Hamsters are slippery, and they can easily slip from your hands when you are cleaning them. You should, however, avoid bathing hamsters as much as possible.

How do Hamsters Get Clean?

Hamsters are mistaken to be dirty animals, while they are actually keen on self-grooming. Their grooming routine includes the distribution of their natural oils across their bodies.

You may notice that your hamster grooms after you have handled them, which is a way of getting rid of your scent.

If hamsters are so clean, however, what is that musky smell from their cage? The animals communicate through pheromones from their sweat glands.

These chemicals are more prominent in males, although females release plenty of them when they are ready to mate.

Hamster cages can also smell if they are not cleaned regularly. Keep in mind that your hamster goes to the bathroom in their enclosure, and you can fill a litter box filled with absorbent materials like aspen wood shavings to minimize urine smells.

You can help your hamster stay clean by replacing their bedding weekly. Bedding absorb plenty of waste during the week, and they are probably the culprit if the cage is smelly.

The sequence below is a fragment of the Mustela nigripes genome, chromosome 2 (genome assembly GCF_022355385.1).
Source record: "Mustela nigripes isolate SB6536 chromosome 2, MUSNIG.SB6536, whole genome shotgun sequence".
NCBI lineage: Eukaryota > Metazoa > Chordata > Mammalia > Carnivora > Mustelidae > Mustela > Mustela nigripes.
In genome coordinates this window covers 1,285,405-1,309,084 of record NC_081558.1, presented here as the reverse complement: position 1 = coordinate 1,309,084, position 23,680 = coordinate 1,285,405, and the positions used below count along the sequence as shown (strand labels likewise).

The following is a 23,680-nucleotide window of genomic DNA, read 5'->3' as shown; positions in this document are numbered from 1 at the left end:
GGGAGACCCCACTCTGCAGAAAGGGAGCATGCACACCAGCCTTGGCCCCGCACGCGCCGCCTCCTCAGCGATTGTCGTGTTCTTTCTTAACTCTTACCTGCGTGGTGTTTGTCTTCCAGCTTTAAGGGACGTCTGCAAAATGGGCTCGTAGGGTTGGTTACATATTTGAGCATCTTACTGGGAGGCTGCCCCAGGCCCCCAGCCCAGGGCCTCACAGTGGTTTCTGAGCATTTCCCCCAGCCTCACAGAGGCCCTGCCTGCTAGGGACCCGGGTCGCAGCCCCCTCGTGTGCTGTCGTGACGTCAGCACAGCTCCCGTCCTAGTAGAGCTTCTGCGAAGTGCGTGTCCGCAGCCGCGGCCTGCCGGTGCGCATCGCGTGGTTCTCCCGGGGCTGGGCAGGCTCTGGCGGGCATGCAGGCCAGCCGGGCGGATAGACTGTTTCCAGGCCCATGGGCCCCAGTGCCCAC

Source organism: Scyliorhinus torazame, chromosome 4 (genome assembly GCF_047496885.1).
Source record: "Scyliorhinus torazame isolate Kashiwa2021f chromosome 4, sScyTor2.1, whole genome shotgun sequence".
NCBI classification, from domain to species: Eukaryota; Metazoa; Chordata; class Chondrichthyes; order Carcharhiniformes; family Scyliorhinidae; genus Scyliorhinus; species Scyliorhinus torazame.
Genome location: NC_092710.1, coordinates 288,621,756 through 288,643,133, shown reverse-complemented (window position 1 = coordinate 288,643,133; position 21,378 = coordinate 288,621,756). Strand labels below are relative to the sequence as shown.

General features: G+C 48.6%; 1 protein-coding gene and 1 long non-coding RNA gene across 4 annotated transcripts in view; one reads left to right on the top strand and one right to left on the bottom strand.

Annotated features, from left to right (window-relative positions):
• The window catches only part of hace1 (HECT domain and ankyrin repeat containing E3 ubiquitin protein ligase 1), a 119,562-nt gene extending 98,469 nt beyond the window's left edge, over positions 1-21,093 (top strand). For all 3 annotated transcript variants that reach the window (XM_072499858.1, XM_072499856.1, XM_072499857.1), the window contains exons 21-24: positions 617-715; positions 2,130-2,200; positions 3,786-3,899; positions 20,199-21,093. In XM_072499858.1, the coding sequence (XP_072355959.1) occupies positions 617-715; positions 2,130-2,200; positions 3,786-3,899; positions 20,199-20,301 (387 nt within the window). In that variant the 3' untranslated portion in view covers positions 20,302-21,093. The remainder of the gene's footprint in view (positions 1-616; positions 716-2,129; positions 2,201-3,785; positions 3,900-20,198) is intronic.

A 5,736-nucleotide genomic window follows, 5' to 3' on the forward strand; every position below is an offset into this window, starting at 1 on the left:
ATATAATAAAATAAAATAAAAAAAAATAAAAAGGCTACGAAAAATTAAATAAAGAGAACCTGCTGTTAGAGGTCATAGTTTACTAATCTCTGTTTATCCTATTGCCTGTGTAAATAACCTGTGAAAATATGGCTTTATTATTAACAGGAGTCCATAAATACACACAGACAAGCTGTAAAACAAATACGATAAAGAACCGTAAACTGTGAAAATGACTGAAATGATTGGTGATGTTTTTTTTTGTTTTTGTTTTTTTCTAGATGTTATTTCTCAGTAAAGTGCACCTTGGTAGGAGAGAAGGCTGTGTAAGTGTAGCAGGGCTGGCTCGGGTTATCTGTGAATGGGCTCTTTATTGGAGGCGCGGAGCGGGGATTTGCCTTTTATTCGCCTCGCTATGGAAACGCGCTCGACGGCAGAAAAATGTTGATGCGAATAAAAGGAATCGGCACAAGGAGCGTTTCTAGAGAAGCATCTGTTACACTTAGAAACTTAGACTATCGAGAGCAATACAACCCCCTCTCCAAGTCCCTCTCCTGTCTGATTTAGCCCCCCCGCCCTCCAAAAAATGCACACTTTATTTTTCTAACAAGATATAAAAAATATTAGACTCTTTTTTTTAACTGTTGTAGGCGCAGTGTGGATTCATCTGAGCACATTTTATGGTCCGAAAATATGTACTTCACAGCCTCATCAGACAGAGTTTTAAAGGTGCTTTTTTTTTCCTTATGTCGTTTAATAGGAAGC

Hamsters are also skilled hoarders, and you need to get rid of any rotting food in their cage.

Do Hamsters Need a Sand Bath?

Sand baths are an excellent way of cleaning your hamster’s coat without risking their health. Sand is abrasive enough to absorb excess moisture and oils from the animal’s fur.

You can source for hamster sand, reptile sand, or chinchilla sand in your local pet store. Pour around two inches of the sand in a bowl that is large enough for your pet to roll in comfortably.

The container should be sturdy as a hamster can easily flip it over when getting in or out. Remember that a hamster may chew bowls made of wood or plastic.

The frequency of sand baths is up to the pet owner. You can leave the bowl in the hamster cage for your pet to bathe as often as possible. The sand should be clean, and it may be better to leave the sand bath out of the cage for you to monitor its cleanliness.

Some hamsters may take some time to figure out the sand’s use. Leave it in the enclosure for a while, and inspect it regularly in case the pet mistakes the bath for a toilet.

Some pet stores will stock dust baths, but these have finer particles that can accumulate in your pet’s respiratory tract.


Although hamsters can swim, water is not suitable for their well-being. Hamsters do not like to swim, and they will look for escape routes if they find themselves in large bodies of water.

The animal can panic in water, and the stress can result in a compromised immune system. You can provide sand baths as an alternative to using water.

avatar Jane
Jane is an experienced animal care specialist with a focus on rodents and small mammals, with over 10 years of experience in the pet industry. Her articles provide practical guidance on choosing the right pet and managing common health issues. Jane is an advocate for animal welfare and supports organizations dedicated to protecting wildlife. read more...